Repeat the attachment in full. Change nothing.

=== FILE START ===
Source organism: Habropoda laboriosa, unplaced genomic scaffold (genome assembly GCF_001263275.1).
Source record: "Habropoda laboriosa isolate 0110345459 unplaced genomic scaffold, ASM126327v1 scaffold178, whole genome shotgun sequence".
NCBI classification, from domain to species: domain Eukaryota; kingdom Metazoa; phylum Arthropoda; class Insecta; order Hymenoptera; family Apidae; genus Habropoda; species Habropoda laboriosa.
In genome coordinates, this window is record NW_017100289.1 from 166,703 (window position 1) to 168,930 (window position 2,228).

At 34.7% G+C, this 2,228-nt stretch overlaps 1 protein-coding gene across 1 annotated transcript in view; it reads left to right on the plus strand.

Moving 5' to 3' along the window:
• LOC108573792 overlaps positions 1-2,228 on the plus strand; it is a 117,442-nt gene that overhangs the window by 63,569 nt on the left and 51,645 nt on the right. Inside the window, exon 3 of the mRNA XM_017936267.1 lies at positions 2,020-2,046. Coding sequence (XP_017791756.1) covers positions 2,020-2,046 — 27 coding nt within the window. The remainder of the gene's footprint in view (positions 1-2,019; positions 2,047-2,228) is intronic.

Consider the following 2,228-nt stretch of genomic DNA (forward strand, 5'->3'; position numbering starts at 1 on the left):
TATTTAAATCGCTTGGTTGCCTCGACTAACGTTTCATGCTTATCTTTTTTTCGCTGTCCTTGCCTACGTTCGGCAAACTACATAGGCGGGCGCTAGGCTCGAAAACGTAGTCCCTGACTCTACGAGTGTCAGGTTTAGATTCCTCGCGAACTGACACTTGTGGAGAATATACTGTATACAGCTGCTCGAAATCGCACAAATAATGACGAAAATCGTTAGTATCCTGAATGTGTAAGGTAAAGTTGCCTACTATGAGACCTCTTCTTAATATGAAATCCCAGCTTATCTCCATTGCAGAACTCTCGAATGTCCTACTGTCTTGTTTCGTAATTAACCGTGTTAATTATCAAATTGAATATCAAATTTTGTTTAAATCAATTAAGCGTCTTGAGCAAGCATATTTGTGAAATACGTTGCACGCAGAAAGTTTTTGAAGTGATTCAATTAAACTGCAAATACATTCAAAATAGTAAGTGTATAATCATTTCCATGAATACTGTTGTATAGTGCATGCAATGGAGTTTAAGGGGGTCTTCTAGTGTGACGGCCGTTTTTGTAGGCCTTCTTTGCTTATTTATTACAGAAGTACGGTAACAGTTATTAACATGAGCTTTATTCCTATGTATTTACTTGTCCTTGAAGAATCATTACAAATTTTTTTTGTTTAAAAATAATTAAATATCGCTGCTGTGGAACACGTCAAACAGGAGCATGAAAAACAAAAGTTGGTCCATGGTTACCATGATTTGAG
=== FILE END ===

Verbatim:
Source organism: Habropoda laboriosa, unplaced genomic scaffold (genome assembly GCF_001263275.1).
Source record: "Habropoda laboriosa isolate 0110345459 unplaced genomic scaffold, ASM126327v1 scaffold178, whole genome shotgun sequence".
NCBI classification, from domain to species: domain Eukaryota; kingdom Metazoa; phylum Arthropoda; class Insecta; order Hymenoptera; family Apidae; genus Habropoda; species Habropoda laboriosa.
In genome coordinates, this window is record NW_017100289.1 from 166,703 (window position 1) to 168,930 (window position 2,228).

At 34.7% G+C, this 2,228-nt stretch overlaps 1 protein-coding gene across 1 annotated transcript in view; it reads left to right on the plus strand.

Moving 5' to 3' along the window:
• LOC108573792 overlaps positions 1-2,228 on the plus strand; it is a 117,442-nt gene that overhangs the window by 63,569 nt on the left and 51,645 nt on the right. Inside the window, exon 3 of the mRNA XM_017936267.1 lies at positions 2,020-2,046. Coding sequence (XP_017791756.1) covers positions 2,020-2,046 — 27 coding nt within the window. The remainder of the gene's footprint in view (positions 1-2,019; positions 2,047-2,228) is intronic.

Consider the following 2,228-nt stretch of genomic DNA (forward strand, 5'->3'; position numbering starts at 1 on the left):
TATTTAAATCGCTTGGTTGCCTCGACTAACGTTTCATGCTTATCTTTTTTTCGCTGTCCTTGCCTACGTTCGGCAAACTACATAGGCGGGCGCTAGGCTCGAAAACGTAGTCCCTGACTCTACGAGTGTCAGGTTTAGATTCCTCGCGAACTGACACTTGTGGAGAATATACTGTATACAGCTGCTCGAAATCGCACAAATAATGACGAAAATCGTTAGTATCCTGAATGTGTAAGGTAAAGTTGCCTACTATGAGACCTCTTCTTAATATGAAATCCCAGCTTATCTCCATTGCAGAACTCTCGAATGTCCTACTGTCTTGTTTCGTAATTAACCGTGTTAATTATCAAATTGAATATCAAATTTTGTTTAAATCAATTAAGCGTCTTGAGCAAGCATATTTGTGAAATACGTTGCACGCAGAAAGTTTTTGAAGTGATTCAATTAAACTGCAAATACATTCAAAATAGTAAGTGTATAATCATTTCCATGAATACTGTTGTATAGTGCATGCAATGGAGTTTAAGGGGGTCTTCTAGTGTGACGGCCGTTTTTGTAGGCCTTCTTTGCTTATTTATTACAGAAGTACGGTAACAGTTATTAACATGAGCTTTATTCCTATGTATTTACTTGTCCTTGAAGAATCATTACAAATTTTTTTTGTTTAAAAATAATTAAATATCGCTGCTGTGGAACACGTCAAACAGGAGCATGAAAAACAAAAGTTGGTCCATGGTTACCATGATTTGAG